As I work towards my Masters in Divinity as part of my intellectual formation necessary for ordination as a Dominican priest, I find that what I most enjoy about studying at DSPT is the ability of the school to incorporate contemporary issues into a Thomistic framework. My thanks to all of you who make this excellent education possible.
– Br. Joseph Marie Dinh, OP
I came to DSPT not simply to study the thought of Thomas Aquinas, but to learn the perennial principles of the Aristotelian-Thomistic tradition and to bring these principles into dialogue with current metaphysical and ethical issues. DSPT is not merely a school at which one develops one’s speculative intellect, but is a community of scholars committed to the discovery and the contemplation of truth as well as the cultivation and exercise of the moral virtues. I would like to express my sincere gratitude to all the donors without whom DSPT would not be a reality.
– Seth Kreeger, MA Philosophy
The faculty that I am blessed to come into contact with have been truly enlightening. Each of my professors have witnessed to the same search for truth that characterizes DSPT. Although I am just a beginner in this line of study, my professors are interested in what I have to say and encourage me not only as a student, but as a person. I feel as though I have been given privileged access to a kind of “secret garden” that not many people know about. I have never felt as valued as I do at DSPT.
– Judith Cole, MATh, Concentration in History
Before joining the Dominicans, I earned a doctorate in mathematics at Cambridge. As a Dominican I've become interested in what scholastic philosophy can teach us about the relationship between science and theology, and whilst there are many institutions that offer programs in either philosophy or science or in science and theology, what marks the DSPT program is the strong emphasis on scholastic philosophy. The lectures have been very good not only in presenting how philosophy has developed over the centuries, but also in explaining how these philosophical developments are related to the Catholic faith. I have particularly enjoyed thinking about the possible ways of reconciling Aquinas' understanding of nature with that of modern physics.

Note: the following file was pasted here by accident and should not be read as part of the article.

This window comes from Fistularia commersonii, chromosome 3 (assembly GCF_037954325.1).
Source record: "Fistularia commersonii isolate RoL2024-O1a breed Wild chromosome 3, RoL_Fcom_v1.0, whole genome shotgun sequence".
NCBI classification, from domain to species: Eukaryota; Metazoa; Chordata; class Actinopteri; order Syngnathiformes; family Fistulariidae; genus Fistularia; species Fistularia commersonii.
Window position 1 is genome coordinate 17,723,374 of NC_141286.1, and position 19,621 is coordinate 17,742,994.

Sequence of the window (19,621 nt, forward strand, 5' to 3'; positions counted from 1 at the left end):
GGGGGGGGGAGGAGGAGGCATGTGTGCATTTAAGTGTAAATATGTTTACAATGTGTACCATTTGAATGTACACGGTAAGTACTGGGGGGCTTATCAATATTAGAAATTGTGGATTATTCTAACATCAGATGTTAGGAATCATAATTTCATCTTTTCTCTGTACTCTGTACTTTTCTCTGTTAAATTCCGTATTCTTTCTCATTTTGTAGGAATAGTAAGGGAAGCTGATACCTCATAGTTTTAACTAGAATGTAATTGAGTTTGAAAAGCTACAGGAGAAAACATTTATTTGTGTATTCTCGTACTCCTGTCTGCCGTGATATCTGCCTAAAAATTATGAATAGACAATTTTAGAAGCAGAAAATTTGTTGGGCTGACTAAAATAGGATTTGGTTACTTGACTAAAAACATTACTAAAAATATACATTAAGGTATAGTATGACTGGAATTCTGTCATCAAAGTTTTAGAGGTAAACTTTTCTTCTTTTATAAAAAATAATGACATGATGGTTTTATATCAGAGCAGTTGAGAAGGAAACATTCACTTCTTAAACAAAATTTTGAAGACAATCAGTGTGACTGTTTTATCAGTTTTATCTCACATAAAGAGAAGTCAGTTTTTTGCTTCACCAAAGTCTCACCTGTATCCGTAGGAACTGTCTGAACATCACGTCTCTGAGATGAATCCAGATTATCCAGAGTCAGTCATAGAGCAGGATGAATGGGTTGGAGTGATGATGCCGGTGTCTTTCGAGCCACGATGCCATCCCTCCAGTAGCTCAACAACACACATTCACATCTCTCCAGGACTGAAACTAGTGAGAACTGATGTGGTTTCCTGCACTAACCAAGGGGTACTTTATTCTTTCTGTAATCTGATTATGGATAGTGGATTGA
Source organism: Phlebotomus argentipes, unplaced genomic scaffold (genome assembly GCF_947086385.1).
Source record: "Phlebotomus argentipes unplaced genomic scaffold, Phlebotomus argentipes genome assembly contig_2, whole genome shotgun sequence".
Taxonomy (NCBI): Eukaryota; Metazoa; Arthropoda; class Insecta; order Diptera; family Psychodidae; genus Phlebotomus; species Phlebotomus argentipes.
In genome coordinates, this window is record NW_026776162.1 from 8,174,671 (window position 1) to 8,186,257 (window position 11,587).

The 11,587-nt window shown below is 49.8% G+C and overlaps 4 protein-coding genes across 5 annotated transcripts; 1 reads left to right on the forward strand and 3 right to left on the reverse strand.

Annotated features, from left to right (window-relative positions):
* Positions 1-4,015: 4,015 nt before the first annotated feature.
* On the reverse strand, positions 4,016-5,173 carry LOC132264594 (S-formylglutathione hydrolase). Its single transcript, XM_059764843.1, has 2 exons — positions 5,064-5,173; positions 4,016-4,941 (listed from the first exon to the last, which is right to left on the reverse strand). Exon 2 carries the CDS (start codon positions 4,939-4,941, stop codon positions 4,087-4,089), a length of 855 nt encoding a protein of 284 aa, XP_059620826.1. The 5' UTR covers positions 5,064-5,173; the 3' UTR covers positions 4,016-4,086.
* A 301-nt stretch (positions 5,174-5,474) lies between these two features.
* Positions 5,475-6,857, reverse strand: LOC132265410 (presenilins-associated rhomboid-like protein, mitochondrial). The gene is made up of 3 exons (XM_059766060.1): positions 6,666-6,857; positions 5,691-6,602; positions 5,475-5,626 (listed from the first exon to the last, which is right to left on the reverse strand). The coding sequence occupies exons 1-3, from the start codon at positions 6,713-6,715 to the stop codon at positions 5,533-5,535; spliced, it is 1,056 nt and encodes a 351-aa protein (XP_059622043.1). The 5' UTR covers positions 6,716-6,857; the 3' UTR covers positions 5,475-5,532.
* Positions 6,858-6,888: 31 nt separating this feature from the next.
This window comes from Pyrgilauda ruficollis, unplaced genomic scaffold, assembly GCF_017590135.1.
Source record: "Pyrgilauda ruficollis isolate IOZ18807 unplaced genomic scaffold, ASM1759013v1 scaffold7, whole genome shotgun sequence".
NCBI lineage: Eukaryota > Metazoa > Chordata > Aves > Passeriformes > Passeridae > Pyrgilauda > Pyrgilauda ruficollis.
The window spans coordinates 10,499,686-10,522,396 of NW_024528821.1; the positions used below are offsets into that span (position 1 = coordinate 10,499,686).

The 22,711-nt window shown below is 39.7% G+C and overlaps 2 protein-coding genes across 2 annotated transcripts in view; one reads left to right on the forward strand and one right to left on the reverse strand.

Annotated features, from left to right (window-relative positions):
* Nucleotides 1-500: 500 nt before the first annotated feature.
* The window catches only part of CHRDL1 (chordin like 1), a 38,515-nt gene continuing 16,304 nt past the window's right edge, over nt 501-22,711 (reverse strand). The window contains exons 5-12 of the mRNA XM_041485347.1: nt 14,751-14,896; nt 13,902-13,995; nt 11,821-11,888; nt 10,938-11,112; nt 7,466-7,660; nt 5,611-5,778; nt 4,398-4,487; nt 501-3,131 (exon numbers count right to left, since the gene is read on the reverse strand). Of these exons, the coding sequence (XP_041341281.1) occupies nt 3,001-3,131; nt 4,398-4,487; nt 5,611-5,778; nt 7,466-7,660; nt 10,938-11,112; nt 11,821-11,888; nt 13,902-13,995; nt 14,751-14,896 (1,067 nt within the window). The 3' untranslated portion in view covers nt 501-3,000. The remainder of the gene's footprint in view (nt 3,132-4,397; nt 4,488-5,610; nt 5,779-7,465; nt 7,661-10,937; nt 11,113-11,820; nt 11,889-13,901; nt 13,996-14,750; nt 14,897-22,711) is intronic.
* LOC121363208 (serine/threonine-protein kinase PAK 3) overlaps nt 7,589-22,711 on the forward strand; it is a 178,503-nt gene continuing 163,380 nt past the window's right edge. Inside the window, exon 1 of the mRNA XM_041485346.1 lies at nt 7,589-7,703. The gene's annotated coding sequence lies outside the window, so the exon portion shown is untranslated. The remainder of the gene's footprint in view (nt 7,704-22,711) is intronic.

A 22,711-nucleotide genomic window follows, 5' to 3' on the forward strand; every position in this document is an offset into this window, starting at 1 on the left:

– Fr. Robert Verrill, OP, MAPh
Students at DSPT are galvanized towards bringing the significance of these ideas that we examine beyond the bounds of the classroom to bear fruit in the culture around us. At DSPT, we study philosophy on its own terms, in reverent conversation with theology but not subsumed by it.
– Michaela Sobrak-Seaton, MAPh, Focused in Personalism & Philosophy of Language
The Religion and the Arts concentration is a key strength of the MA Theology program at DSPT. It offers students the opportunity to explore their faith in a tangible way, and gives them a diverse set of tools for using the arts to pass on the faith. In Fr. Michael Morris' Christian Iconography class, I was elated to find that I could see the stories of the apostles and martyrs unfold before me through the artwork we studied. Analyzing these visual images helps the history of the Church to come alive. I really feel that the professors here want me to flourish. I, in turn, want to share the wealth of what I have learned so that I can be an instrument in helping others to flourish.